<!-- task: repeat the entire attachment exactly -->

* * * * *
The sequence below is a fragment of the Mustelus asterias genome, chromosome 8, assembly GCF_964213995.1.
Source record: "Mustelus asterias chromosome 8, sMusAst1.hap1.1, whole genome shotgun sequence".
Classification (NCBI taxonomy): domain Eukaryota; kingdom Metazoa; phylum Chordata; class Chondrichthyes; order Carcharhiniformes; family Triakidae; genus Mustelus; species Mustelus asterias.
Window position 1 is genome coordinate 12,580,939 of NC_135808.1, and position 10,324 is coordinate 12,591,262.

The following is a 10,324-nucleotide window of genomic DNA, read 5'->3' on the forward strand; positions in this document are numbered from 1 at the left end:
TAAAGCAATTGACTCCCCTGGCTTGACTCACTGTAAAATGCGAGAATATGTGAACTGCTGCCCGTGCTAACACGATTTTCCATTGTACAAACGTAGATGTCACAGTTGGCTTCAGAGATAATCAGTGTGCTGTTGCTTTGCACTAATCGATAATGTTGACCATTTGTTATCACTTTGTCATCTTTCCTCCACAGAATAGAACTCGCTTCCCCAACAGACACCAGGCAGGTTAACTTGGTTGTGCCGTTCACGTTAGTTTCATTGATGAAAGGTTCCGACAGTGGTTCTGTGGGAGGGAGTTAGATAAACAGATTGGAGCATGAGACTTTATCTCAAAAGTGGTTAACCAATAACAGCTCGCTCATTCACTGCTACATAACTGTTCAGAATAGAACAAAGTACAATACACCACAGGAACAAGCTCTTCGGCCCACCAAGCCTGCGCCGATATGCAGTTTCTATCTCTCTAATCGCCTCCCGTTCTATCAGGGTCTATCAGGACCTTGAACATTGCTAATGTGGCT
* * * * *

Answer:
The sequence below is a fragment of the Mustelus asterias genome, chromosome 8, assembly GCF_964213995.1.
Source record: "Mustelus asterias chromosome 8, sMusAst1.hap1.1, whole genome shotgun sequence".
Classification (NCBI taxonomy): domain Eukaryota; kingdom Metazoa; phylum Chordata; class Chondrichthyes; order Carcharhiniformes; family Triakidae; genus Mustelus; species Mustelus asterias.
Window position 1 is genome coordinate 12,580,939 of NC_135808.1, and position 10,324 is coordinate 12,591,262.

The following is a 10,324-nucleotide window of genomic DNA, read 5'->3' on the forward strand; positions in this document are numbered from 1 at the left end:
TAAAGCAATTGACTCCCCTGGCTTGACTCACTGTAAAATGCGAGAATATGTGAACTGCTGCCCGTGCTAACACGATTTTCCATTGTACAAACGTAGATGTCACAGTTGGCTTCAGAGATAATCAGTGTGCTGTTGCTTTGCACTAATCGATAATGTTGACCATTTGTTATCACTTTGTCATCTTTCCTCCACAGAATAGAACTCGCTTCCCCAACAGACACCAGGCAGGTTAACTTGGTTGTGCCGTTCACGTTAGTTTCATTGATGAAAGGTTCCGACAGTGGTTCTGTGGGAGGGAGTTAGATAAACAGATTGGAGCATGAGACTTTATCTCAAAAGTGGTTAACCAATAACAGCTCGCTCATTCACTGCTACATAACTGTTCAGAATAGAACAAAGTACAATACACCACAGGAACAAGCTCTTCGGCCCACCAAGCCTGCGCCGATATGCAGTTTCTATCTCTCTAATCGCCTCCCGTTCTATCAGGGTCTATCAGGACCTTGAACATTGCTAATGTGGCT